The new IBM Digital Commerce platform brings to the table a couple of key gems for developers and administrators. In my opinion, which may or may not mean much to you, the two primary pieces of this new platform that make it a first class eCommerce platform are Liberty and Docker.
Before I start spewing out posts on Digital Commerce I need to put some definition around the architecture and how Digital Commerce will benefit you as an organization who supports an eCommerce platform.
Let’s start with Liberty. What is Liberty you ask? Liberty is a highly composable, fast to start, dynamic application server runtime environment. If you are a long time reader of my blog and have possibly even seen some of the articles I have published on DeveloperWorks, I was a pretty big OSGI fan when I worked on the IBM Notes Client in my last job at IBM. I even published an OSGI EventAdmin bridge which allows decoupled Eclipse plugins to communicate with each other in a pub/sub model. That lead to the Property Broker in the Notes Client where I wrote about how I extended the OSGI console in the Notes client to assist in debugging. However, that is not what we will be talking about here.
Liberty is based on OSGI, or Open Services Gateway Initiative. The OSGI runtime allows for an optimized run time for loading and unloading code. It is a dynamic platform that optimizes memory and processing by making sure the only code loaded into memory is code that needs to be run and if done correctly, can even unload code when necessary.
OSGi (Open Service Gateway Initiative) is a Java framework for developing and deploying modular software programs and libraries. OSGi has two parts. The first part is a specification for modular components called bundles, which are commonly referred to as plug-ins.
OSGi has two parts. The first part is a specification for modular components called bundles, which are commonly referred to as plug-ins. The specification defines an infrastructure for a bundle’s life cycle and determines how bundles will interact. The second part of OSGi is a Java Virtual Machine (JVM)-level service registry that bundles can use to publish, discover and bind to services in a service-oriented architecture (SOA). – link.
It is this framework that is now at the core of the IBM Digital Commerce platform. It is the key technology under the covers that will allow you to apply custom code to your server without worrying about whether or not it will be removed or overwritten during upgrades to the system. IBM Digital Commerce is actually split out into several Liberty Servers for optimal performance and extensibility: Search Server, Store Server, Transaction Server, and lastly but not least the Customization Server. As of this article, the Digital Commerce supports the following customizations (reference from the knowledge center):
|Component to be customized or configured||Available customizations or configurations||Projects used for task||For more information|
|Storefront||Store flow customization that run on the Store server||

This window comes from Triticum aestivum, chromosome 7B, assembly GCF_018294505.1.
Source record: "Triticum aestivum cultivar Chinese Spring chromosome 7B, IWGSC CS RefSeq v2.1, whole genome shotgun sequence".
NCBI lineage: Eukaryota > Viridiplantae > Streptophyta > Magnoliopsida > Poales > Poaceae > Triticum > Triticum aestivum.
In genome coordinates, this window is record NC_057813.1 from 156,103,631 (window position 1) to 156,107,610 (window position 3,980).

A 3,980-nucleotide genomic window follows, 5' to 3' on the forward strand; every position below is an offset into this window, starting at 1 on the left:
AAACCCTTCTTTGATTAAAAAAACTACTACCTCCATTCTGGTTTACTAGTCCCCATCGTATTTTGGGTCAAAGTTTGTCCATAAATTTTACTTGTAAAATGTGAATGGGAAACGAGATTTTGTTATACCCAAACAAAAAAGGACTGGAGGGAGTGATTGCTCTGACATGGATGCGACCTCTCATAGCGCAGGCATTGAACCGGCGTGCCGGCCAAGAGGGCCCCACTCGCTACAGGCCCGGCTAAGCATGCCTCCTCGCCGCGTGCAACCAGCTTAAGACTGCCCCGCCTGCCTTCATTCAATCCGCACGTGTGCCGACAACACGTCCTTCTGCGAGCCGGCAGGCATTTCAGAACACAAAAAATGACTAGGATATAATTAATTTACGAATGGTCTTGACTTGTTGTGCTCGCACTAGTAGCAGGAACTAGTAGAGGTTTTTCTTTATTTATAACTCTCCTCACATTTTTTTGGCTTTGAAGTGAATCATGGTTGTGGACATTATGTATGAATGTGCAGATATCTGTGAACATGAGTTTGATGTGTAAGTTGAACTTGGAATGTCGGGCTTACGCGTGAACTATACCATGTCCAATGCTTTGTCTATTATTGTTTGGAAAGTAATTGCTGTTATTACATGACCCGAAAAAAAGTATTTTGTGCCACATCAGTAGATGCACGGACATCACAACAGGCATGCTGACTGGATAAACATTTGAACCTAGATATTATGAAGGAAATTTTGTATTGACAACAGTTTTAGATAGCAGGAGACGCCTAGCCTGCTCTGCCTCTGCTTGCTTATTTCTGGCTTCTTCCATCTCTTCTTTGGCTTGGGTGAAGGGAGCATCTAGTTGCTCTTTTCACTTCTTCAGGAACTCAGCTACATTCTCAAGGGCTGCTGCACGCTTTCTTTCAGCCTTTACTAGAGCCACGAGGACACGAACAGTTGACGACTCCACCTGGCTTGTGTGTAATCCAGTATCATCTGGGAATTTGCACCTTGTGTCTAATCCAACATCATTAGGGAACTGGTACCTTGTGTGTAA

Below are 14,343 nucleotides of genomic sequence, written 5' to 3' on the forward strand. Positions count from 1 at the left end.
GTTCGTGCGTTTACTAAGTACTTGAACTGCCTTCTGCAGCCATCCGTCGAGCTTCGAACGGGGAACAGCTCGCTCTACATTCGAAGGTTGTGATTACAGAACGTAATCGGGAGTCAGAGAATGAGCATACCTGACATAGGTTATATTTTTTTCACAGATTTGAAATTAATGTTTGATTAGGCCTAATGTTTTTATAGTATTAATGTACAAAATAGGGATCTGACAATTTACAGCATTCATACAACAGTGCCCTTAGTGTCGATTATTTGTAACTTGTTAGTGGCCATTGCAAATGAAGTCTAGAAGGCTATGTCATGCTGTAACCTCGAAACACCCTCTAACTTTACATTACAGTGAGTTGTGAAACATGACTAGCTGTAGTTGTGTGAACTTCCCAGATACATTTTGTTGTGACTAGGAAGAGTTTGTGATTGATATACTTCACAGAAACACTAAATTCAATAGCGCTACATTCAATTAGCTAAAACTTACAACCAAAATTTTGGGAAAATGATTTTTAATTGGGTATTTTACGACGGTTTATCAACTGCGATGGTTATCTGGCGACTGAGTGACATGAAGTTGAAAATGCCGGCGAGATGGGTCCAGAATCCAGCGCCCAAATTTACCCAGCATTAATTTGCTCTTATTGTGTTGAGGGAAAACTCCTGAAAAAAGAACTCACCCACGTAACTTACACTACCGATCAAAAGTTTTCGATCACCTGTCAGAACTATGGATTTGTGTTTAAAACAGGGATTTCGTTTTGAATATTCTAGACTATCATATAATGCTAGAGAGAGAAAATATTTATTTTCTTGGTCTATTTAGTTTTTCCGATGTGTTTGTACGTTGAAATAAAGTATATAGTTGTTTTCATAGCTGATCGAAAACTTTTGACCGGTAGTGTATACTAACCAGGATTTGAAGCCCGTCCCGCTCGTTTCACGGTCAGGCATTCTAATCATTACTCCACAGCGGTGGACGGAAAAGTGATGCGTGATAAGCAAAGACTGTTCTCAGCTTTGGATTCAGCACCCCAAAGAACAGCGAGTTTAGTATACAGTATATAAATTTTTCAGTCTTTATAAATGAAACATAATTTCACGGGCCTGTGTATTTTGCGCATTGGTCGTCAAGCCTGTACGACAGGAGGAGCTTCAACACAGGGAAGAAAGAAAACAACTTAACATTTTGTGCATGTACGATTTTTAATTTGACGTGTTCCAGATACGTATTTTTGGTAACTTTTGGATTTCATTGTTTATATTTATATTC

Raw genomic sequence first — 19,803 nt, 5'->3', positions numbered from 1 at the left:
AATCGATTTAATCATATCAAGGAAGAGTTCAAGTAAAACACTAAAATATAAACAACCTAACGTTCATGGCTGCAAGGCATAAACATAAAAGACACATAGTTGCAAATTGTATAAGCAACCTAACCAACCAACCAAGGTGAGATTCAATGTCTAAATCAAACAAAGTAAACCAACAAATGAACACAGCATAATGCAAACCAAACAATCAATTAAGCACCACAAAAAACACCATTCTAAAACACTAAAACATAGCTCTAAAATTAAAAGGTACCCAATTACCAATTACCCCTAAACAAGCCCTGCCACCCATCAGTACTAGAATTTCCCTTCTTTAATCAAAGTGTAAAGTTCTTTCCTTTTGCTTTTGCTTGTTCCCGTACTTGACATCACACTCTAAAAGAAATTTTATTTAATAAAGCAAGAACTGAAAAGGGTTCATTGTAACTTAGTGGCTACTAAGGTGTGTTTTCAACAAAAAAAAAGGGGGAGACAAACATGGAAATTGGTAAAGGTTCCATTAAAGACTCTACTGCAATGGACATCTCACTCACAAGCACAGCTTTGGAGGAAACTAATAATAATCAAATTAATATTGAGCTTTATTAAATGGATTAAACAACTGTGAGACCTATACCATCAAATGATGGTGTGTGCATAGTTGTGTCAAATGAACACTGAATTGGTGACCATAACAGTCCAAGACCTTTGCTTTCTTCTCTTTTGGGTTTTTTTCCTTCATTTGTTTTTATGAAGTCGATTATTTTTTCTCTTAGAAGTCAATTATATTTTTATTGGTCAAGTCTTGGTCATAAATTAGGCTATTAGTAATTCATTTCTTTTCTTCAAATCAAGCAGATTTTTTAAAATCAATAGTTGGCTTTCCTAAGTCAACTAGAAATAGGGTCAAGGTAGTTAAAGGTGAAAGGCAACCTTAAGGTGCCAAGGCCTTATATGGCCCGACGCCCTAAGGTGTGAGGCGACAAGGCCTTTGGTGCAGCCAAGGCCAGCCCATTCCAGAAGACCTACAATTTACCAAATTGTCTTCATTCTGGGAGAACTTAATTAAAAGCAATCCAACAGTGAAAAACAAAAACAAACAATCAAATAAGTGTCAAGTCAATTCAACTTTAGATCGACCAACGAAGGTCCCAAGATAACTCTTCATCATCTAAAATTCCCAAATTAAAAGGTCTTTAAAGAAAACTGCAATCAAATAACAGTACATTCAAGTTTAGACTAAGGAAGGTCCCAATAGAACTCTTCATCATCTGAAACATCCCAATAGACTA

||Creating your custom store|
||Customizing Digital Commerce Search|
|Configurations and verification tests||
||Extending Digital Commerce with xC extensions|
||Configurations of optional settings and features||transaction-config projects||Configuring optional features|
There will be more posts about customizations later but let’s move on to the second game changer you get with Digital Commerce, Docker!
Docker enables true independence between applications and infrastructure and developers and IT ops to unlock their potential and creates a model for better collaboration and innovation. A Docker container image is a lightweight, stand-alone, executable package of a piece of software that includes everything needed to run it: code, runtime, system tools, system libraries, settings.
If you look at the diagram from the Knowledge Center you can see the separation of code into different Liberty Servers. You can also see how the code in Eclipse maps to the different Docker containers:
When you follow the instructions to setup your development environment it walks you through all of the commands you will use to configure the IBM Digital Commerce SDK locally on your machine. Docker will actually download images from IBM Bluemix and set up the Transaction server (app), Search server (search), IBM DB2 database (db), and IBM HTTP Server (web) Docker containers. Once complete you can now use Eclipse to code any of your extensions locally, test them out, and then push your code to the Digital Commerce instance in the cloud. Once you complete the setup instructions your workspace should look similar to this with your servers running:
This also means the local digital commerce server should be fully configured and running, including the search server. The final instruction in the setup is to launch the locally running store in a browser (notice the URL is localhost running on port 8443):
Being a first class, scalable, eCommerce platform isn’t easy, and as everyone knows upgrading a system is even harder in most cases. By having things like a clear separation for the store front and a clear separation for customizations (the xC architecture) you remove 99% of that frustration going forward. I look forward to seeing more extensions in the future but for now this is a wonderful start and in my opinion a brand new beginning for IBM commerce customers.